These lecture notes are only an introduction to the topic of I/O streams. For example since C++ is an extension of C, all of the C I/O techniques work in C++. However, since the C I/O does not handle the I/O of class objects, the C techniques will not be discussed.
C++ handles I/O through I/O streams. A stream produces or consumes data. Each stream is linked to a physical device through an object of a class and manipulated by the methods of that class. The physical devices are treated the same and are considered "files". The "files" can be a keyboard, the CRT, a printer, RAM, an OS file etc. In C++ there are two kinds of files: Text and Binary.
The I/O streams are based on classes. Some objects handle 8-bit and others handle wide character data. Some of the I/O classes are in the header: iostream. This header contains the I/O classes: ios, streambuf and their derived classes: istream, ostream and iostream. These are 5 of the 18 I/O classes. Whenever a program begins, four I/O objects: cin, cout, cerr and clog are created. These objects handle the 8-bit character. The objects cin and cout are the standard buffered input and output objects respectively. The object cerr is standard buffered error output (i.e. immediate output) and clog is standard unbuffered error output (i.e. output when the buffer is full.)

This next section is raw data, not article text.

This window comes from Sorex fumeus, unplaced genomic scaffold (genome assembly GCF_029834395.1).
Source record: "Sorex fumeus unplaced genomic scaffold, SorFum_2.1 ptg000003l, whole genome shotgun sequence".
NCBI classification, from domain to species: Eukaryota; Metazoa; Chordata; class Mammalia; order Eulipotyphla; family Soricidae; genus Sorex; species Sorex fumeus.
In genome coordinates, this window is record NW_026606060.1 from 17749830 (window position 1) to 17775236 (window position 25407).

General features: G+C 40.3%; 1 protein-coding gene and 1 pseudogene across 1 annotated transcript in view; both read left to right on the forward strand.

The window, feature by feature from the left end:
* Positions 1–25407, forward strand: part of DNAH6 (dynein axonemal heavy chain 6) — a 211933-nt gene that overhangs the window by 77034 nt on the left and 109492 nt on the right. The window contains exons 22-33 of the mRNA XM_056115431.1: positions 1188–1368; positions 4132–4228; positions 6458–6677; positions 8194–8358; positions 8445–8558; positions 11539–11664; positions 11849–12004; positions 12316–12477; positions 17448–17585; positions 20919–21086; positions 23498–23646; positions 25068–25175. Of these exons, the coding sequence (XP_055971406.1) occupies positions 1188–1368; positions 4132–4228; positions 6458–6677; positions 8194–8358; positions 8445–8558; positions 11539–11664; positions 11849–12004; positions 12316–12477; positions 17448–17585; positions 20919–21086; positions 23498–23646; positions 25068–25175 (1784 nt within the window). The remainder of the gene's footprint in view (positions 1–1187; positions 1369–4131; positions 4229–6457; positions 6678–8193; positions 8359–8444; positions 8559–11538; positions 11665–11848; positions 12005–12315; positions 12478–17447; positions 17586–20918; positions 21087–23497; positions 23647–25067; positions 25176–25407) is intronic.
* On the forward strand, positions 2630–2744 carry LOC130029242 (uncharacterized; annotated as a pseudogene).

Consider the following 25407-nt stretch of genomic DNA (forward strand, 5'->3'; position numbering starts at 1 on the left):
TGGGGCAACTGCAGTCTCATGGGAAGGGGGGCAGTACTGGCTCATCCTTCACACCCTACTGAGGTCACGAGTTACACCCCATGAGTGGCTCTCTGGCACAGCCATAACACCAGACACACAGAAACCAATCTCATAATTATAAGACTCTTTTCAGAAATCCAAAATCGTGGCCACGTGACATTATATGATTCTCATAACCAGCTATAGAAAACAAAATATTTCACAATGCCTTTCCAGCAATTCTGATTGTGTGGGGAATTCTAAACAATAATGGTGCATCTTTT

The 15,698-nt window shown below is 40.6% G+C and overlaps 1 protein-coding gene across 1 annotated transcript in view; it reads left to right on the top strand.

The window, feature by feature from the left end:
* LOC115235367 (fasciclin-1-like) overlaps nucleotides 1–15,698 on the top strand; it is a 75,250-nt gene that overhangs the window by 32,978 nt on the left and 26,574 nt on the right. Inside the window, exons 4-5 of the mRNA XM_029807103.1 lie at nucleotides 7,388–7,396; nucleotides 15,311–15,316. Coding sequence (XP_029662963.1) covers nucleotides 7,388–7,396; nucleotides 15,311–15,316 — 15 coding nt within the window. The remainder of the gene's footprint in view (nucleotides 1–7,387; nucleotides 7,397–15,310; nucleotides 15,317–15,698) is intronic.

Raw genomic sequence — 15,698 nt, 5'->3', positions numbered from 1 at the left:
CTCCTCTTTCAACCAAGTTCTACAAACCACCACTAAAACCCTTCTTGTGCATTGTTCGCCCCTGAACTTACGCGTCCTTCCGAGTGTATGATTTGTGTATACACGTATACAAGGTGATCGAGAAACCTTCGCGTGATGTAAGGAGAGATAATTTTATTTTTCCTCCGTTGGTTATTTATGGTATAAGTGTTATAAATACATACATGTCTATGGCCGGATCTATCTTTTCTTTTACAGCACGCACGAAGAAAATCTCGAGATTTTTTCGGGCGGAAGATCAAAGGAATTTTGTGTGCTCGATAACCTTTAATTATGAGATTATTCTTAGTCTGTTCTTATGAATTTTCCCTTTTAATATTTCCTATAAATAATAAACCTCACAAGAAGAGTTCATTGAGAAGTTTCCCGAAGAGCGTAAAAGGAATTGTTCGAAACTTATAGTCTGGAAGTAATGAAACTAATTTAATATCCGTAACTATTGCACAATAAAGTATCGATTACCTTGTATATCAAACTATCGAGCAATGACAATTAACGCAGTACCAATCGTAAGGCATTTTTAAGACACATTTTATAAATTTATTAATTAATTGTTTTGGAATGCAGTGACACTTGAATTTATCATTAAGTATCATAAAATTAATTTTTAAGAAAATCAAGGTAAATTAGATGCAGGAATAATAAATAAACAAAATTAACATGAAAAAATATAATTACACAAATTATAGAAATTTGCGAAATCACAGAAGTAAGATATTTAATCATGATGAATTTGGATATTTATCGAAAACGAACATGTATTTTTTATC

In addition to the I/O objects and their operators discussed above, C++ also contains the objects: wcin, wcout, wcerr and wclog. These objects work with the wide characters like the Chinese and Japanese characters. Since these notes will only be using the 8-bit characters, these four wide character objects will not be discussed in these notes. However, since we live in a world wide economy, it would be a good idea if you experiment with these objects. Look at the graphic below to observe the interrelationships between the I/O classes.